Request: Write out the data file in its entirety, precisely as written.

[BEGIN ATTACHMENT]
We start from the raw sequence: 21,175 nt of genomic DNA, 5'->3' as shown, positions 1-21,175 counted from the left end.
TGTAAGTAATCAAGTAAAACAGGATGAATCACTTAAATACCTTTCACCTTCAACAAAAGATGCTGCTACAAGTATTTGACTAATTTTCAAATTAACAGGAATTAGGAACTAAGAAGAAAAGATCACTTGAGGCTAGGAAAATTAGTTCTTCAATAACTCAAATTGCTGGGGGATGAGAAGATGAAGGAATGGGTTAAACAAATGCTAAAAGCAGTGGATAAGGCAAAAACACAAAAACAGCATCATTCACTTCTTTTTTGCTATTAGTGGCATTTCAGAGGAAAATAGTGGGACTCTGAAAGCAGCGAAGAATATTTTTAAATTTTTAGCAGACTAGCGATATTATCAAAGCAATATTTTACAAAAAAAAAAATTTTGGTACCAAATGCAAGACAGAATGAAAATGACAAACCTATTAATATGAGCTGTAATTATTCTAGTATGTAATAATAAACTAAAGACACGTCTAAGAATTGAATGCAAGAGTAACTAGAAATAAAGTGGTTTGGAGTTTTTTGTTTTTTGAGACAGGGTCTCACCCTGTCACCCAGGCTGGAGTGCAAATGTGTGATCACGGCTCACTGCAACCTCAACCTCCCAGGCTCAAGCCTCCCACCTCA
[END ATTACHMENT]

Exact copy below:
We start from the raw sequence: 21,175 nt of genomic DNA, 5'->3' as shown, positions 1-21,175 counted from the left end.
TGTAAGTAATCAAGTAAAACAGGATGAATCACTTAAATACCTTTCACCTTCAACAAAAGATGCTGCTACAAGTATTTGACTAATTTTCAAATTAACAGGAATTAGGAACTAAGAAGAAAAGATCACTTGAGGCTAGGAAAATTAGTTCTTCAATAACTCAAATTGCTGGGGGATGAGAAGATGAAGGAATGGGTTAAACAAATGCTAAAAGCAGTGGATAAGGCAAAAACACAAAAACAGCATCATTCACTTCTTTTTTGCTATTAGTGGCATTTCAGAGGAAAATAGTGGGACTCTGAAAGCAGCGAAGAATATTTTTAAATTTTTAGCAGACTAGCGATATTATCAAAGCAATATTTTACAAAAAAAAAAATTTTGGTACCAAATGCAAGACAGAATGAAAATGACAAACCTATTAATATGAGCTGTAATTATTCTAGTATGTAATAATAAACTAAAGACACGTCTAAGAATTGAATGCAAGAGTAACTAGAAATAAAGTGGTTTGGAGTTTTTTGTTTTTTGAGACAGGGTCTCACCCTGTCACCCAGGCTGGAGTGCAAATGTGTGATCACGGCTCACTGCAACCTCAACCTCCCAGGCTCAAGCCTCCCACCTCA